Top 4 Uses for the Leaves in Your Yard
Now that the season of autumn has fallen upon us, you might notice some other things falling upon you. Of course, I’m talking about leaves! While we all love to see the beautiful reds, yellows, oranges, and browns in our trees, we can all agree that raking up leaves can really be a drag. But we can’t ignore the leaves, as leaving whole leaves on your turf can smother the grass underneath and allow for snow mold to form. Here are five ways in which you can deal with these pesky plant pieces.
1. Till them into your garden
Once leaves are collected, you can finely grind the leaves and till them into your garden or flowerbeds. They are an excellent source of nutrients and organic matter for your plants as they break down during the winter. They will also be a delicious food source for your earthworms, which are great insects to have squirming around in your soil. [Note: If you do not have an attachment on your lawnmower that will grind leaves, you can grind them manually by collecting the leaves in a trash can and using a string trimmer to chop them up. Just be sure to wear proper eye protection!]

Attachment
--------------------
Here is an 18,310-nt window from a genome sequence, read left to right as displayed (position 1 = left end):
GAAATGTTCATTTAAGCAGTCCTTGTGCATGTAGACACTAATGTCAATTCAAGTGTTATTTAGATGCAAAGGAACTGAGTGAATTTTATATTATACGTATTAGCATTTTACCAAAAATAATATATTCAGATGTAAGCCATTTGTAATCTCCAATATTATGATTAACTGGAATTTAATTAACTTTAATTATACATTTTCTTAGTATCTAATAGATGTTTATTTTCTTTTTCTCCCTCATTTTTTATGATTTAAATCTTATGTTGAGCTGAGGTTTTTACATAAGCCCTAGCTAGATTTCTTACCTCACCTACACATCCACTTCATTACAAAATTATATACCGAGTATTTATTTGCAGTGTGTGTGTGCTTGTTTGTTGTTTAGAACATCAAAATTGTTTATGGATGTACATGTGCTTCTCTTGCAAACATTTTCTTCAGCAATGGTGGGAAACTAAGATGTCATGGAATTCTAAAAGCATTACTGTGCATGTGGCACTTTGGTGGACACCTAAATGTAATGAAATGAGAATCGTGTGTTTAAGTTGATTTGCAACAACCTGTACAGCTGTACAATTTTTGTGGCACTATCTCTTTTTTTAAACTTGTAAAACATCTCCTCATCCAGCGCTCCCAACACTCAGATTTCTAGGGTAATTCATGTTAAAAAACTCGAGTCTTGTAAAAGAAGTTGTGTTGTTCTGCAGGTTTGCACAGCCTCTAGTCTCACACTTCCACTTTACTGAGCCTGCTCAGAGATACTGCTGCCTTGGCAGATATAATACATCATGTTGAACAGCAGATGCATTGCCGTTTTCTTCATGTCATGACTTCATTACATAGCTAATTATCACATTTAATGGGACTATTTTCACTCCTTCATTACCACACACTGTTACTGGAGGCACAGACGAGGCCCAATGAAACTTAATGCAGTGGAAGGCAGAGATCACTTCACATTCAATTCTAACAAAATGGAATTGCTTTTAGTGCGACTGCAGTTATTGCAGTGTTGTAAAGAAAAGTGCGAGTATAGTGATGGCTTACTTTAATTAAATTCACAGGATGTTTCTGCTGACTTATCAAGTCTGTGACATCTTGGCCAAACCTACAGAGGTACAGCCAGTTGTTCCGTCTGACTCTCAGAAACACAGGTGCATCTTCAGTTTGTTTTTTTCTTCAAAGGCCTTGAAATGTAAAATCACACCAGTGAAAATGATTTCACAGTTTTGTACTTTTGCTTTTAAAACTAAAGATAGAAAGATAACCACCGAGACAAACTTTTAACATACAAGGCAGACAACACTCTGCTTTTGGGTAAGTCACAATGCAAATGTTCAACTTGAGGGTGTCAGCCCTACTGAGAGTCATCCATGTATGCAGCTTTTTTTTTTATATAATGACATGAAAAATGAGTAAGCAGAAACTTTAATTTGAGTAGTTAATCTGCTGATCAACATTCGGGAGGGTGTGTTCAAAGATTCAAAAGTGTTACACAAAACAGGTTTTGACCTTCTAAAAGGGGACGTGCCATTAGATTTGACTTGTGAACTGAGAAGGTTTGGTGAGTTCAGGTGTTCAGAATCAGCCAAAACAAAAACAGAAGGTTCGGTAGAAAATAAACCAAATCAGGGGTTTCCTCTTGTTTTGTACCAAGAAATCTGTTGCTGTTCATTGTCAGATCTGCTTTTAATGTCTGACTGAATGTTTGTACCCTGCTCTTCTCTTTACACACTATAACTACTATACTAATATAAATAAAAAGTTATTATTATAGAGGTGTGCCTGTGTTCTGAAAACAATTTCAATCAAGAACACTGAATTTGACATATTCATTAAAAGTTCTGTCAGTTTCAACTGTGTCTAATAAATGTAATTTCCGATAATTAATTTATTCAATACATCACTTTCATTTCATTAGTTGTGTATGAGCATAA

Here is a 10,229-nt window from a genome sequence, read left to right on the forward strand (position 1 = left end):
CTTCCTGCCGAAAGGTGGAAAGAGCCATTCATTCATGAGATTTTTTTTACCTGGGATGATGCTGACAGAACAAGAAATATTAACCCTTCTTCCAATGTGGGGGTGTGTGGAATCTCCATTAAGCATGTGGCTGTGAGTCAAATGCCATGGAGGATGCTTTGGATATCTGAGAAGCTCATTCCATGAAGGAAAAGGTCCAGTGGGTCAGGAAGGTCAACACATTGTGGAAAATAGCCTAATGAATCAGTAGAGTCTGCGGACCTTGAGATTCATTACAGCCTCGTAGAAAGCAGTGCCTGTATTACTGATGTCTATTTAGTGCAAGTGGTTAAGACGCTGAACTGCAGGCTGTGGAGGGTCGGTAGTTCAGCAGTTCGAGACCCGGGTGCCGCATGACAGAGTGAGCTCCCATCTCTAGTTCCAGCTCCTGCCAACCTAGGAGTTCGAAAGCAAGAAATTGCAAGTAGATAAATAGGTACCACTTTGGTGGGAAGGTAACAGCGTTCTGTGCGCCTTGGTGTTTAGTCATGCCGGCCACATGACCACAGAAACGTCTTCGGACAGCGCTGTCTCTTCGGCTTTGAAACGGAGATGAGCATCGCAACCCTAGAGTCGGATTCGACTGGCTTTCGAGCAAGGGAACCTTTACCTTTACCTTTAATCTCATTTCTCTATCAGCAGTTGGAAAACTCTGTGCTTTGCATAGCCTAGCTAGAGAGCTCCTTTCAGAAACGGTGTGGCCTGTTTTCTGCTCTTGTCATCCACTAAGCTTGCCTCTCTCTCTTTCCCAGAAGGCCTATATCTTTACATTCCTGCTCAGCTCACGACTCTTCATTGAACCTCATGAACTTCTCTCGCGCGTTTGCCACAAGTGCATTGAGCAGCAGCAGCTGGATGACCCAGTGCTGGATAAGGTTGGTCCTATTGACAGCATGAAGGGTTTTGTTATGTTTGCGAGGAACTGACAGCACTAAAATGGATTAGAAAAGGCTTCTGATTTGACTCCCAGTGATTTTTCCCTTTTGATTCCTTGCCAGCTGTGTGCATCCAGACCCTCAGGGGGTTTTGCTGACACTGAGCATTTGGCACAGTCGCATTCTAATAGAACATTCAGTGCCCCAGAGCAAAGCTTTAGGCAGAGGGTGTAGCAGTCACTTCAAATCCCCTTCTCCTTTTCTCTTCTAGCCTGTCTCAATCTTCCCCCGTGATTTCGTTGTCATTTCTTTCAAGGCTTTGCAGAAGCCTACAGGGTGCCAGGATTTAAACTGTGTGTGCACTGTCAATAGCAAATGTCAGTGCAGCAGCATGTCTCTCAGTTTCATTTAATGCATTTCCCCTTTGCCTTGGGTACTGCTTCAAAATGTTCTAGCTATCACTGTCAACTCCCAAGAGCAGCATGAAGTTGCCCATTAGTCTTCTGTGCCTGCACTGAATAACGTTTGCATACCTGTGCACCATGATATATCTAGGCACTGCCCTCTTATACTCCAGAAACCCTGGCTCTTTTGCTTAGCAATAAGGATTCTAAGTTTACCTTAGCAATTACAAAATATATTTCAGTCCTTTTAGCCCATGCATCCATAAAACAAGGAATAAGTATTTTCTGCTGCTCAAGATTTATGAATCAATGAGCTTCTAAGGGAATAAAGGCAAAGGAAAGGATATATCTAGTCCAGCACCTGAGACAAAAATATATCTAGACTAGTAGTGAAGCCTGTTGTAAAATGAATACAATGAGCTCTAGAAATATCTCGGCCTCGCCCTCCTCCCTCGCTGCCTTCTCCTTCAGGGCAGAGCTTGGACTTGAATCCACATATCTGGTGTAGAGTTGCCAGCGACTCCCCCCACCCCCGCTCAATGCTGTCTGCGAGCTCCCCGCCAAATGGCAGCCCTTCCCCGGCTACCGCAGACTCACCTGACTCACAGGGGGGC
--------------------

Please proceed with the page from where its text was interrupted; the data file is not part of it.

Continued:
2. Mow them into your grass
Those finely ground leaves can also be used to improve your turf. This is best accomplished during times of light leaf-fall, as too much leaf cover is bad for your grass, no matter how finely ground it is. Either use a mulcher or trash can & string trimmer to grind the leaves and spread them across your yard. The leaves will allow for improved water infiltration and more microbial activity. Keep in mind that this tip is only for well-established lawns, as leaves can act as a detriment to newly sown lawns.
3. Use them to start a compost pile
Combining your finely ground leaves with other compostable organic material, such as grass clippings or coffee grounds can be a great start to a vibrant compost pile. Compost is great food for plants and a fantastic way to help the environment!
4. Give your leaves to others
If you have extra leaves, call your local municipalities and local nurseries to see if they could use your leaves for mulch, compost, or other type of plant food.